How do you feel?

If I asked you how you feel right now — could you answer without words?

(I encourage you to try it before I spoil your experience with my answer)

A few weeks ago, one of my friends posed this question to me and I was shocked to realize I never even considered our natural affinity to answer everything with words. And how doing so inherently limits the realm of conversation.

In order to answer the question, “how do you feel” without words, I have to close my eyes. It’s how I enter my inner world. The first time I tried this my answer was a display of flashing lights. A brilliant red shooting star stands out in my memory because of how vividly the color flashed against the darkness. Since then, I have begun playing this game with myself more frequently. And for a while, it was always just flecks of light in one pattern or another dotted behind my eyes like stars in the sky.

But then, one day, it was a field of beautiful green flowers blooming into each other so closely, there was room for not a speck of darkness. It was such a magical feeling, an unprecedented experience really.. and now I’ve had the luxury of feeling several more abundant pastoral scenes of beauty (substance-free I’ll note).

Now I recognize the irony of me telling you all this using word after word, but that’s exactly my point. The reality is I have no words to properly express those feelings with others, and as a result, I only broach these subjects with a very limited set of friends: just one person actually. Together we struggle to put into words the myriad of wordless sensations, often coming up with crude and painfully reductive analogies for the incomparable. I often wonder how many others feel these feelings. Is it just that we don’t talk about it because we don’t know how? Or are we limited to feeling only that which can be described, that which we know to look for…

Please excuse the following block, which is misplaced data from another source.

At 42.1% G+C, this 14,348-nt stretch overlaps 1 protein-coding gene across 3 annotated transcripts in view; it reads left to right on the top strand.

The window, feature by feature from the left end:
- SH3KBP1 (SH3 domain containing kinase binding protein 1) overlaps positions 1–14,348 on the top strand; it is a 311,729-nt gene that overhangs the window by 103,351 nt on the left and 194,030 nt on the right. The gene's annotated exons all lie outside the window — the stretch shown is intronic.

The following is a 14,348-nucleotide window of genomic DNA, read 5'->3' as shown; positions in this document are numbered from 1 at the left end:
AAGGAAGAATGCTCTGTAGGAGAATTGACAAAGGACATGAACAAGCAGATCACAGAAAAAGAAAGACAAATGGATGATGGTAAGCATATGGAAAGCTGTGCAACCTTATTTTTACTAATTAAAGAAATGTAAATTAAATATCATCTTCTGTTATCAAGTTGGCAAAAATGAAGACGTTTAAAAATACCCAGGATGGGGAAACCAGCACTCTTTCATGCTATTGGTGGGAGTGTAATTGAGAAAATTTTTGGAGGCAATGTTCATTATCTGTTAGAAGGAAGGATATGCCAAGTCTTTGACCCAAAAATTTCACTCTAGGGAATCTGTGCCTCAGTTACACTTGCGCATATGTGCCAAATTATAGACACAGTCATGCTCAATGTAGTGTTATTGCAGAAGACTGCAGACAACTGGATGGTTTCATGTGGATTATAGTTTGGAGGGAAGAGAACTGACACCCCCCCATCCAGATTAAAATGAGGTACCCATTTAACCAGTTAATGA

It saddens me to think that my world is so limited by the words in my mind and that I attach to them with such haste. Meditation has taught me to stop hanging on to every passing word and to look for a deeper world of experience in the space between. However, I struggle greatly in keeping that space alive as reality is a formidable foe.

But maybe it’s because I only practice inside. I’ve always meditated with my eyes closed and even during yoga, my favorite form of moving meditation, I often squeeze my eyes shut to trade thought for feeling. But could I do the same keeping my eyes open?